Monday, February 1, 2016

Never Ever Ever Bind Anything at Staples!!!!!

I managed to complete the most wonderful, annoying project this month! It's wonderful because I love it, it was annoying because "professionals" were involved who botched it up so it was a headache to get it finished properly.

I sorted and organized all of our keepsake school papers so I could bind them into books, one book per school year per kid. Nice idea right? Well, it would have been if Staples wasn't involved. I prefer to do my own binding with the Pro-Click, but unfortunately spines are only available up to 5/8" (110 page capacity). I needed about a 2" spine, so I had to have Staples do it for me. Sadly for me they did exactly what I feared, which was to botch my order! They mis-cut pages, had a few of them hanging outside the spine and even left a page out of the middle of my book! Check out their "professional" binding job...

(the pages aren't even IN the binding!)

They also used spines that were entirely too small...

Monday, January 18, 2016

Our Plan for Third Grade + Kindergarten

We've been working to finish this school year in March, so we can have a nice break when baby #4 comes the beginning of April. So far we're on track. I've also been working on getting my plan and supplies ready for next school year  so I can just pick it up and go with it next summer/fall. So, even though it's 7-9 months early, here's my plan for next school year! 

Family Study...

Bible Reading:

We'll stay on pace with their bible class lessons, which is usually reading about a chapter a day. My third grader is also stick figuring through the bible to make his first bible timeline as we go. My kindergartener will begin his timeline when we cycle back to Genesis again.

For My Third Grader...

Sunday, January 10, 2016

Pre-School and Kindergarten: Too Much Too Soon

School has changed a lot since we were kids. The early years have been transformed from a time of hands-on discovery to overly academic pursuits, and  children have paid the price for it. 

According to the study "Is Kindergarten the New First Grade?" kindergarteners spend considerably more time with formal instruction, academics and testing than they used to. This has taken the place of art, music, science, and child-directed activities. Even though you can read an abundance of studies referencing the vital role of "play" in early childhood development and education, modern classrooms no longer give it the time of day. Children are too busy with workbooks and test prep to mess with such things.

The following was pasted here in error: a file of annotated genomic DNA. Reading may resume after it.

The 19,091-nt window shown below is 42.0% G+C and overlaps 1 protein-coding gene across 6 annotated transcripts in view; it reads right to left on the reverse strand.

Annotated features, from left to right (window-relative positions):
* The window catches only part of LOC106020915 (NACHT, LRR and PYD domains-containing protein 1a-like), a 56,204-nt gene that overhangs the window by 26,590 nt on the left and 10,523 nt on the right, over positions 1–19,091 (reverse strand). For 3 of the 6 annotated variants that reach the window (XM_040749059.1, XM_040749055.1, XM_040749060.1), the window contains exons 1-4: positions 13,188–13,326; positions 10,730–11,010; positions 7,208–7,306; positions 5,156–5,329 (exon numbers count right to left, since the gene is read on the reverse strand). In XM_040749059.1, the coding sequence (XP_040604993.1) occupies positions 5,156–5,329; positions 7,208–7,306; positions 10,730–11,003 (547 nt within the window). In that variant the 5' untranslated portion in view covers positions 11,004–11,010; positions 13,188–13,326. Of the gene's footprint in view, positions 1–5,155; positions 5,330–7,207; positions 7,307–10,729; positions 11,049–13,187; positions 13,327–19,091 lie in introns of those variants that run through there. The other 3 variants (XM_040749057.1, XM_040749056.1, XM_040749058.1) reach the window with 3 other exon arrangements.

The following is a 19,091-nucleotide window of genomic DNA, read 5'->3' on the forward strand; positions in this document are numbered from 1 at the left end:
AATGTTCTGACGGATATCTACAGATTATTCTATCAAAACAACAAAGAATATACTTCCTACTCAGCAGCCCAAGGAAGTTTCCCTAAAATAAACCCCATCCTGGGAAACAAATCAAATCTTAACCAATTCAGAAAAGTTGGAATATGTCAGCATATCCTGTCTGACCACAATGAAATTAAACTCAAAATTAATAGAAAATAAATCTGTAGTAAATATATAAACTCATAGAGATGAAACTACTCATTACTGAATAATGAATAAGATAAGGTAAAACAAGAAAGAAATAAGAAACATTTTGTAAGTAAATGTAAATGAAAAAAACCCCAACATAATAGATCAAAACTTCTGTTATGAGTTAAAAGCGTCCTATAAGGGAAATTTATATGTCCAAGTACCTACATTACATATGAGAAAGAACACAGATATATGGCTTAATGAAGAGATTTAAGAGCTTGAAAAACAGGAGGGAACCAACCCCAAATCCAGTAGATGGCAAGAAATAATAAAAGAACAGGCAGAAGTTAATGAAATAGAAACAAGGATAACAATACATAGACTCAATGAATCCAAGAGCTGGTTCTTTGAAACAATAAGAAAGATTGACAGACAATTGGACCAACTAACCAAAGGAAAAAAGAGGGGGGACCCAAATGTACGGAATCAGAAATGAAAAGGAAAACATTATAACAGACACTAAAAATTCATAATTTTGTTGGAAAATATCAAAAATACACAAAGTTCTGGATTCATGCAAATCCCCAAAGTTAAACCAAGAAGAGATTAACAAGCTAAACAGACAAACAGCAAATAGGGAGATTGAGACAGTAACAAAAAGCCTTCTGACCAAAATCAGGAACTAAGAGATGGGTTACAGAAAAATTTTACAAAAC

The problem doesn't start in kindergarten. I recently read the article  "The New Preschool is Crushing Kids." For all the academics and pre-academics we're forcing on children at younger and younger ages, many teachers agree that children are "less inquisitive and less engaged than children of earlier generations." And for all this extra school work they're doing, "young children are gaining fewer skills, not more." In fact, by second grade, children who attended preschool perform "worse on tests measuring literacy, language, and math skills" than children who didn't attend preschool

Sunday, January 3, 2016

Tracy's Treasury of Sturdy Books for Babies & Toddlers

Today I'm sharing a book list that I've thought about posting for the last few years. It's been tested in our home and only the best-of-the best remain! Whether you're building your own family library or gift giving, these are our tried-and-true, absolute favorite book choices for the littlest readers. (Remember to grab a couple for baby shower gifts!) They all fit the following criteria:
  • They're sturdy (no paper pages) to better stand up to the rough handling from the littlest hands.
  • They're enjoyable. (That's important!) Some children's books are awkward to read or are... well... annoying. Those books don't stay on our shelf! If I'm going to read it 100 times, it's got to be enjoyable. Also, I'm pretty picky about quality children's books, and these make the cut.